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Modeling behavioral decisions of voles in complex landscapes.
Russell, Robin *,1, Swihart, Robert1, 1 Purdue University, West Lafayette, IN
ABSTRACT- Present-day landscapes often consist of a patch work of land-cover types, including areas heavily modified by human use. Wildlife species differ in their ability to cross resource poor areas and willingness to venture into areas that increase their exposure to predators. Transitions from one land-cover type to another reflect a behavioral decision process which presumably relies on the animal's assessment of risk versus gain in the new land-cover type. We observed meadow voles, Microtus pennsylvanicus, in experimental landscapes to estimate their transition probabilities between habitat types.Voles were released within an enclosure containing habitat patches connected by corridors and tracked by radio-telemetry.Vegetation within the corridors was modified to represent four different levels of risk. Transition probabilities from a patch to a particular corridor type were determined using multi-strata modeling in program MARK. Transitions from patches to corridors composed of tall vegetation (0.8m) and half-height vegetation (0.4m) were significantly more common than transitions to corridors devoid of vegetation or containing mown vegetation (0.05m).However, bare- ground corridors were utilized more often than expected and preferred over mown corridors.We previously conducted computer simulations of animal movements in complex landscapes which indicated that the movement rule utilized in the model influenced the abundance and distribution of the population. Our field results combined with our simulations indicate that assumptions of optimal movements in landscape models may lead to inaccurate conclusions regarding the ability of wildlife populations to persist in complex landscapes.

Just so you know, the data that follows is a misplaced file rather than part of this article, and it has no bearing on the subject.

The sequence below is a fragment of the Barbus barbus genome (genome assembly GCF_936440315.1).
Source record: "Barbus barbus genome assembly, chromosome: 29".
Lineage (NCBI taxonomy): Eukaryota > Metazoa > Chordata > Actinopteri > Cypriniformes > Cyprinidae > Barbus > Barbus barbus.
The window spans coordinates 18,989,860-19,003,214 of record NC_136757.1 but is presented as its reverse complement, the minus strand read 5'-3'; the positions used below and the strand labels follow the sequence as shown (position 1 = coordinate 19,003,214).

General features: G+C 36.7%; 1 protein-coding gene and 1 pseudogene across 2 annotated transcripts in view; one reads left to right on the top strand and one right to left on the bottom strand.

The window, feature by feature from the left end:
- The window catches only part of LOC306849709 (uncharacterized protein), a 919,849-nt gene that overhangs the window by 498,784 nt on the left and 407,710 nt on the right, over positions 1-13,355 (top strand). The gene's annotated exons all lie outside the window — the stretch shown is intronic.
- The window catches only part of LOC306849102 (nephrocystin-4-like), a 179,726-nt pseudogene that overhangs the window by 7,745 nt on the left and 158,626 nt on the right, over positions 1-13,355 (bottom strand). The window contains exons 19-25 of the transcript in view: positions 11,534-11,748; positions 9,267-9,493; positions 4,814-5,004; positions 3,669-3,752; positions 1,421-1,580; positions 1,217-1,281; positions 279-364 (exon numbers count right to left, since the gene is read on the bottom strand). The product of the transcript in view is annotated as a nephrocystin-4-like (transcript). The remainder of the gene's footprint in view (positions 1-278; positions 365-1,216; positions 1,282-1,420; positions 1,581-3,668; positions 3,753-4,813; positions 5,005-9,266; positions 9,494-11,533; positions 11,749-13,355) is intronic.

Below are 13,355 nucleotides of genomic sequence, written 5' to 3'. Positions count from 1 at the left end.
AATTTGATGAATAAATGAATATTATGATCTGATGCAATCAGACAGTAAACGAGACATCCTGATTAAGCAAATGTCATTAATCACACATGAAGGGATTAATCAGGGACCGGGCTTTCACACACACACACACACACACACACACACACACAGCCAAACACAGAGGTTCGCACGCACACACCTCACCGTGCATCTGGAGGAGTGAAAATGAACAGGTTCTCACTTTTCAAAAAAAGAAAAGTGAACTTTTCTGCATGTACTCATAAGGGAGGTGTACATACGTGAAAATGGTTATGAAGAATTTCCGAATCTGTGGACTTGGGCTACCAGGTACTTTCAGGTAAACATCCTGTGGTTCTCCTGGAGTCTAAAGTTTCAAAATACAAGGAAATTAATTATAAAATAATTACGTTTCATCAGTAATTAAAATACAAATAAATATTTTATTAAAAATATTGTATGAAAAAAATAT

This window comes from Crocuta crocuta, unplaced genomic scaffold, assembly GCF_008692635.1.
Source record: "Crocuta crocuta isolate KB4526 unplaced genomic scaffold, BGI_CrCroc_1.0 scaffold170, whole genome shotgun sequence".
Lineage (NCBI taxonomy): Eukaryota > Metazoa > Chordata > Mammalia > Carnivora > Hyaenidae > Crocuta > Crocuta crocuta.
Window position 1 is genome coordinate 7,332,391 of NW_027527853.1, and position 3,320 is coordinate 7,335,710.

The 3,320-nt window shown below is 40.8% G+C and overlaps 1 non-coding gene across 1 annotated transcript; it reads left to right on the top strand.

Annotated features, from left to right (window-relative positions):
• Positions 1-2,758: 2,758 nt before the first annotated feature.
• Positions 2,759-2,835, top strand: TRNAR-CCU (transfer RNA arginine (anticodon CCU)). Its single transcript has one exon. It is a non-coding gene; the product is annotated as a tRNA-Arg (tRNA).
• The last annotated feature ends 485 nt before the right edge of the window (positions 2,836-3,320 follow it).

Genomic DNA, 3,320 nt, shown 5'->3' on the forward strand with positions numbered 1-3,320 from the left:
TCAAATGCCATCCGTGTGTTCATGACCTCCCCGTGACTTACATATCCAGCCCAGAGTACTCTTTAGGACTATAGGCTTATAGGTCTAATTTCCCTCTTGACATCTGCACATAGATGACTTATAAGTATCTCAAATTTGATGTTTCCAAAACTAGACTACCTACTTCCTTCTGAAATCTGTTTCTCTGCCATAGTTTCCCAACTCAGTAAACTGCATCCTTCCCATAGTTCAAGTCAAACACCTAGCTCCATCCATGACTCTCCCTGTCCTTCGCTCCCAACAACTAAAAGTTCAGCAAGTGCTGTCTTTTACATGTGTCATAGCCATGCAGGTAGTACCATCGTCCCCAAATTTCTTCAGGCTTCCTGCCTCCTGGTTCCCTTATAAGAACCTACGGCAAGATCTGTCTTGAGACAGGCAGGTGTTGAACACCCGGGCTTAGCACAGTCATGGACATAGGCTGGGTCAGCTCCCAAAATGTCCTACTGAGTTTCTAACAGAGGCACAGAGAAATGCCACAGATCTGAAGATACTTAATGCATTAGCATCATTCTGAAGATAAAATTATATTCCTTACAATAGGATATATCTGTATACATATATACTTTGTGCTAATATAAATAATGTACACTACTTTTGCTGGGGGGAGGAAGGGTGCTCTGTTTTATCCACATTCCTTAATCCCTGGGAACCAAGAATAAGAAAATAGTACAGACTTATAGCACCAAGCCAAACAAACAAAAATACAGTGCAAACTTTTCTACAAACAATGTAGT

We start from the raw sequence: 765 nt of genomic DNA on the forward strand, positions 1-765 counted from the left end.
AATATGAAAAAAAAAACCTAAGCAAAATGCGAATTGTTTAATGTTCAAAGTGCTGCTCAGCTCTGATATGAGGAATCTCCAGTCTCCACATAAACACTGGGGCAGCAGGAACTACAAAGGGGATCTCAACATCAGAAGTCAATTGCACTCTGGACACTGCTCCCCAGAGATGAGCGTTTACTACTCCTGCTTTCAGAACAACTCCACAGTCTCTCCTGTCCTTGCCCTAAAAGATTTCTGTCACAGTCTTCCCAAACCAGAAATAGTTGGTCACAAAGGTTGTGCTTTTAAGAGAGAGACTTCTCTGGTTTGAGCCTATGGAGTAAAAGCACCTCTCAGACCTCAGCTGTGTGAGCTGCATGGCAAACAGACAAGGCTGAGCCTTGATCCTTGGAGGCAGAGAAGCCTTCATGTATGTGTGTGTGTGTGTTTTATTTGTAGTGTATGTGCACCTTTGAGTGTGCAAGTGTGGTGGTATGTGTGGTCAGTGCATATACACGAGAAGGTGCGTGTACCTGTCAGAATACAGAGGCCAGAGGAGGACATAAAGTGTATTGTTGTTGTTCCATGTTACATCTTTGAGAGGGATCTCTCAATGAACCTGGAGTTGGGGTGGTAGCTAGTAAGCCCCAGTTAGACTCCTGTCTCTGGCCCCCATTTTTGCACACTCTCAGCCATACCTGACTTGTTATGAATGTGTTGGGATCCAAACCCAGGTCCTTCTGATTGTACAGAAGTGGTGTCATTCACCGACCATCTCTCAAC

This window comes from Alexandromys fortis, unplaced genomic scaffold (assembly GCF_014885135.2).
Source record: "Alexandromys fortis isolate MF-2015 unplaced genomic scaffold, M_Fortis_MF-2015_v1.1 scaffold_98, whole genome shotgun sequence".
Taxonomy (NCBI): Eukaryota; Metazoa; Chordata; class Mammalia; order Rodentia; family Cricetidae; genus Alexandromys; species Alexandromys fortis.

Key words: multi-strata models, Microtus pennsylvanicus, behavior, movement